Organizations and donors raise awareness of HIV / AIDS treatment through 5K

The 36th edition Boston AIDS Walk & Run took place on Sunday at Carson Beach.

Over $ 360,000 has been raised to support HIV / AIDS treatment and prevention.

AIDS action and community health center Fenway Health organize the fundraiser each year, and the proceeds are used to provide vital resources to people living with HIV and HIV prevention efforts. They also support programs that help people with housing and legal services to address the root causes of HIV / AIDS.

Angel Fuentes is the Outreach Services Coordinator within Fenway Health’s Sexual Health and Prevention team. It helps to provide free testing for HIV and other sexually transmitted diseases patients who are often members of marginalized groups, such as LGBTQ and gender nonconforming people and their partners.

“The resilience we’ve seen in COVID[-19] The pandemic is showing through these events that we are doing it again, and people are crowdfunding and crowdsourcing, ”Fuentes said. “Personally, it seems very important to me that we are able to bounce back. “

Last year, the event was only held virtually and revenue reached approximately $ 8,000. This year’s total was over $ 360,000, $ 60,000 over the fundraising goal.

(Left to right) Justin Ho, Steven Schwab and Elaine Mann ran for the Tufts Biomedical Queer Alliance. (Photo: Taylor Blackley)

Support for people living with HIV is all the more important as the COVID-19 pandemic is wreaking havoc. Likewise, this pandemic has and continues to disproportionately affect Black, Latin, gay, bisexual and transgender populations, as well as people experiencing homelessness or drug addiction, inequitable health structures perpetuate the disproportionate effects of HIV on marginalized groups.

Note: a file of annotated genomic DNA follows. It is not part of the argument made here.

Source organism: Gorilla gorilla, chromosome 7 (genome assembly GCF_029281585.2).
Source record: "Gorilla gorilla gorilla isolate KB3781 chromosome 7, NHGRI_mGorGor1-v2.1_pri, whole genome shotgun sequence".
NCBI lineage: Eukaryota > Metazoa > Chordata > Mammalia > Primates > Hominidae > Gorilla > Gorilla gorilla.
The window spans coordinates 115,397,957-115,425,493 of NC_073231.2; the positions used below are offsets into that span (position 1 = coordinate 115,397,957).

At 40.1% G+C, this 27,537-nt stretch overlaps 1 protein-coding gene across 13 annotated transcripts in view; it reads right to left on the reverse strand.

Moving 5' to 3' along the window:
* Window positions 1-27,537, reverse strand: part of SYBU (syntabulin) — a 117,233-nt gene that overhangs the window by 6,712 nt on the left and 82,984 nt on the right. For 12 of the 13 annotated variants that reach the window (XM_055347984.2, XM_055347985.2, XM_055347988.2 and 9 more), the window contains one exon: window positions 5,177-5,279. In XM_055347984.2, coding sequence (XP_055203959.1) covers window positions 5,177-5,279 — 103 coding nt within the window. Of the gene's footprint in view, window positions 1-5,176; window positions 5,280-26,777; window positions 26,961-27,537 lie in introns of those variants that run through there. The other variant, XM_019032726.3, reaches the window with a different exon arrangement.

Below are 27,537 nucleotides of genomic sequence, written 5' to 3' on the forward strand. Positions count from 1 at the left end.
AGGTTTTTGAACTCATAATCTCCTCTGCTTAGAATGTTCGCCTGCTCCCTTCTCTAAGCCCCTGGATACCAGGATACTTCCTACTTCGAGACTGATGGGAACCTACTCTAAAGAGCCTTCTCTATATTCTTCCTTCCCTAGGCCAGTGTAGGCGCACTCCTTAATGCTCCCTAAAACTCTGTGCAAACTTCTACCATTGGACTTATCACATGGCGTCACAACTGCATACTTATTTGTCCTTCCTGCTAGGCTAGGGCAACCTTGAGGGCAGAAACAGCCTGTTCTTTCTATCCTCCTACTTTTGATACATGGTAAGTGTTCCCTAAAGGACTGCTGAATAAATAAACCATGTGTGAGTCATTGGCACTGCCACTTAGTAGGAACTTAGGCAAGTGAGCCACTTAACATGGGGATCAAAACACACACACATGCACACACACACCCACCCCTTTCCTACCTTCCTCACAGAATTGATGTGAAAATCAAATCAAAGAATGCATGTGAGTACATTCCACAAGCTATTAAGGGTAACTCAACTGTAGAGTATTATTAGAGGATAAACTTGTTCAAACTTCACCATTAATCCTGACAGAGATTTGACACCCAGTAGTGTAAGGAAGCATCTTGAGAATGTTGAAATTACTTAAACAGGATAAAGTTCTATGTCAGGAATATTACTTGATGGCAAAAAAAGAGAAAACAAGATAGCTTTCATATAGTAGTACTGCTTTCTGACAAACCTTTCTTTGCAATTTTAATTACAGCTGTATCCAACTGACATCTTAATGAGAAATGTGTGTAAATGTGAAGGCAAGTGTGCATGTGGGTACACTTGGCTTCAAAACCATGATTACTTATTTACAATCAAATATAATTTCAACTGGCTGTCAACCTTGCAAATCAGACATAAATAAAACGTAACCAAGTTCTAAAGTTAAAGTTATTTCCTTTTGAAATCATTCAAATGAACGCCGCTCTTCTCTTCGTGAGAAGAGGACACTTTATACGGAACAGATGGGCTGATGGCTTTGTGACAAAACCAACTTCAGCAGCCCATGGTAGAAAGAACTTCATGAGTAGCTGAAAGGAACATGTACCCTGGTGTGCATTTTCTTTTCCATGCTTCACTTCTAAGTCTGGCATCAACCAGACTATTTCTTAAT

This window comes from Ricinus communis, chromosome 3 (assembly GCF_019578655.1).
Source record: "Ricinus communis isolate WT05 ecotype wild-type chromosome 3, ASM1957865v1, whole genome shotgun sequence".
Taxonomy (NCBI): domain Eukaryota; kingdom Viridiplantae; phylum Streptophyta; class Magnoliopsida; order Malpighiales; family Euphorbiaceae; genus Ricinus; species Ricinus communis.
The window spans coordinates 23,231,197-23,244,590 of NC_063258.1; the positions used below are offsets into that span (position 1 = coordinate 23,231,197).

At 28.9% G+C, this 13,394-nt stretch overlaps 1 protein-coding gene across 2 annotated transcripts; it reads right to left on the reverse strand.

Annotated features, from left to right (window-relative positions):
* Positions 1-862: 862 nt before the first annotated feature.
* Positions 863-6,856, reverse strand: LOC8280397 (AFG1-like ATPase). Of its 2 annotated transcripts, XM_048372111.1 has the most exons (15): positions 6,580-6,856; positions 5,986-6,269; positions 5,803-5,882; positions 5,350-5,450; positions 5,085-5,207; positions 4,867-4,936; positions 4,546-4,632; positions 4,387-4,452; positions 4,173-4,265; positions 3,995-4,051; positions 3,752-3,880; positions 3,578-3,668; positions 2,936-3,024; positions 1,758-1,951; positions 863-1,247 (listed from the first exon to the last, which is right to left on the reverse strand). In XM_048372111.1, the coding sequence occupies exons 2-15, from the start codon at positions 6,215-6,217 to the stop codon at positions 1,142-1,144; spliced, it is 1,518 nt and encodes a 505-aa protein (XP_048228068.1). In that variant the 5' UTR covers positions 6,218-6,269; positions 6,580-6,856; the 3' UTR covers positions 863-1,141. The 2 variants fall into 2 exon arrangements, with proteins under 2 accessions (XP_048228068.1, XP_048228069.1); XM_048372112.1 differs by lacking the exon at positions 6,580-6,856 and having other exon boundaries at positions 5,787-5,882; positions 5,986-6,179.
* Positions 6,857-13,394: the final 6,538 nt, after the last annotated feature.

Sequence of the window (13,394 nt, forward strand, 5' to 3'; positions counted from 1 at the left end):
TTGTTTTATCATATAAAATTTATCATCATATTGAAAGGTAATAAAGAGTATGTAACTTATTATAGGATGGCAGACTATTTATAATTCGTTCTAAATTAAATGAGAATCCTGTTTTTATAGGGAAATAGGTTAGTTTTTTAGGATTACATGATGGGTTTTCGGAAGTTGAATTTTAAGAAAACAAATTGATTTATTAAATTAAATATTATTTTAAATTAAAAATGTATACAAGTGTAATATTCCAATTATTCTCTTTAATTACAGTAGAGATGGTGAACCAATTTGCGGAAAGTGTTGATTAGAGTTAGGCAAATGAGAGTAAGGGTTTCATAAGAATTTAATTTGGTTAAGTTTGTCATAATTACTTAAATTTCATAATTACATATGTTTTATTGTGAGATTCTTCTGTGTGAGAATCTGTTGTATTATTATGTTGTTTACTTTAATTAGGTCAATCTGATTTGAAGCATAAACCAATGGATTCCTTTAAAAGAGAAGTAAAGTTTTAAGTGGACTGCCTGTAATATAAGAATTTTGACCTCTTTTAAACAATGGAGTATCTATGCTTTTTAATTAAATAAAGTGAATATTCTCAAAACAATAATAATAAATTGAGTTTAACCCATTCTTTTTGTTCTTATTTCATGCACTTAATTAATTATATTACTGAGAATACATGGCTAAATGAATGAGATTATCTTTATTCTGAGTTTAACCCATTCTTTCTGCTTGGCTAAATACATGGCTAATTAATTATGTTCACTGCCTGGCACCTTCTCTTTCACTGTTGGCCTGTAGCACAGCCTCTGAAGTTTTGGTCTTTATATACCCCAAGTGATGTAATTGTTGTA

“By working in the STI clinic, we had more people diagnosed with HIV [during the pandemic]”said Fuentes.” These are the individuals who are probably the most disadvantaged … this is really at the center of intersectionality, because the people … who are not privileged, are the ones who are going to suffer the most. more.”

According to the CDC, there are more than 1.2 million people living with HIV in the United States today. There are about 35,000 new infections every year.

Fuentes said that since the invention of antiretroviral cocktails in the late 1990s, HIV / AIDS has gone from a “death sentence” to a long-term chronic illness.

“People are living well beyond their sixties, taking the drugs and not having as many complications as they used to be,” Fuentes said. Improvements in HIV treatments mean that people living with the virus can achieve a low enough level of the virus in their blood to be considered undetectable and therefore non-transferable. There are also very effective preventive drugs that people in high-risk populations can take to stop the spread of the virus through sexual contact.

However, the stigma associated with HIV persists.

“There is so much stigma and shame in terms of the lack of education regarding those affected by HIV, as they are often associated with gay men and people who have substance abuse issues,” said Jennease Hyatt, a liaison community for Gilead. Gilead is one of the corporate sponsors of the event and was promoting their campaign, “What we live forWhich hopes to turn stigma into celebration and find a cure.

“We are now at the point where we can treat HIV with a once-a-day pill, taken at any time of the day,” Hyatt said. She said Gilead was present at the event to educate the community about Educational resources that exist on the HIV epidemic.

Another goal of the fundraiser was raising public awareness about HIV / AIDS. Speaking openly about the disease, Fuentes and other health professionals say is one way to fight stigma and ensure more people have access to the health care they need.

“We just have to think of it as something that people live with, just like diabetes, just like heart disease,” Fuentes said. “Just as we have walks for diabetes and cancer, there are walks for HIV and AIDS. “